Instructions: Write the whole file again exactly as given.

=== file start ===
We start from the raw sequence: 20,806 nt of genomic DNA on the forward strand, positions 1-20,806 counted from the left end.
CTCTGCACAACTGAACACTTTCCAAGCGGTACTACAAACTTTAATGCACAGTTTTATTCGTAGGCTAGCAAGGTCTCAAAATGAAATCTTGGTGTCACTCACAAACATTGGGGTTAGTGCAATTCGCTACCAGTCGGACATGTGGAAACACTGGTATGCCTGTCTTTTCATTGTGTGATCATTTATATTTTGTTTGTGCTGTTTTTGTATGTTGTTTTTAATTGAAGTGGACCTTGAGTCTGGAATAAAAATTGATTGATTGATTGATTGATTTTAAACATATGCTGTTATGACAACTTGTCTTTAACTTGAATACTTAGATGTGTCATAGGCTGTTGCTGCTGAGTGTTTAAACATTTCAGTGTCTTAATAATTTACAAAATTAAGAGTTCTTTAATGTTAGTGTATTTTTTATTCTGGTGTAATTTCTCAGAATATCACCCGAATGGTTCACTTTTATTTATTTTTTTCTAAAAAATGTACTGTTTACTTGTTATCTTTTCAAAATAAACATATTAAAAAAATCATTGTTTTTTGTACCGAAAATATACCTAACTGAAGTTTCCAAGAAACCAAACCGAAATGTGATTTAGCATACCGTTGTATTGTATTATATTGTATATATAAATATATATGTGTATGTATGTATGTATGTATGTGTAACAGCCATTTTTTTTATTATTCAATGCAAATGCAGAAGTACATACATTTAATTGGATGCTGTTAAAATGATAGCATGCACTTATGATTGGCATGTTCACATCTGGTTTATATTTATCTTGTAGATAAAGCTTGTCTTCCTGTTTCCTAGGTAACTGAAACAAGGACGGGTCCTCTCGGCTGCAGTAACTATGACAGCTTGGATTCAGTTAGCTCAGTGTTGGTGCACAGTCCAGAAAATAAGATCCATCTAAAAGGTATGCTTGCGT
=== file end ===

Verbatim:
We start from the raw sequence: 20,806 nt of genomic DNA on the forward strand, positions 1-20,806 counted from the left end.
CTCTGCACAACTGAACACTTTCCAAGCGGTACTACAAACTTTAATGCACAGTTTTATTCGTAGGCTAGCAAGGTCTCAAAATGAAATCTTGGTGTCACTCACAAACATTGGGGTTAGTGCAATTCGCTACCAGTCGGACATGTGGAAACACTGGTATGCCTGTCTTTTCATTGTGTGATCATTTATATTTTGTTTGTGCTGTTTTTGTATGTTGTTTTTAATTGAAGTGGACCTTGAGTCTGGAATAAAAATTGATTGATTGATTGATTGATTTTAAACATATGCTGTTATGACAACTTGTCTTTAACTTGAATACTTAGATGTGTCATAGGCTGTTGCTGCTGAGTGTTTAAACATTTCAGTGTCTTAATAATTTACAAAATTAAGAGTTCTTTAATGTTAGTGTATTTTTTATTCTGGTGTAATTTCTCAGAATATCACCCGAATGGTTCACTTTTATTTATTTTTTTCTAAAAAATGTACTGTTTACTTGTTATCTTTTCAAAATAAACATATTAAAAAAATCATTGTTTTTTGTACCGAAAATATACCTAACTGAAGTTTCCAAGAAACCAAACCGAAATGTGATTTAGCATACCGTTGTATTGTATTATATTGTATATATAAATATATATGTGTATGTATGTATGTATGTATGTGTAACAGCCATTTTTTTTATTATTCAATGCAAATGCAGAAGTACATACATTTAATTGGATGCTGTTAAAATGATAGCATGCACTTATGATTGGCATGTTCACATCTGGTTTATATTTATCTTGTAGATAAAGCTTGTCTTCCTGTTTCCTAGGTAACTGAAACAAGGACGGGTCCTCTCGGCTGCAGTAACTATGACAGCTTGGATTCAGTTAGCTCAGTGTTGGTGCACAGTCCAGAAAATAAGATCCATCTAAAAGGTATGCTTGCGT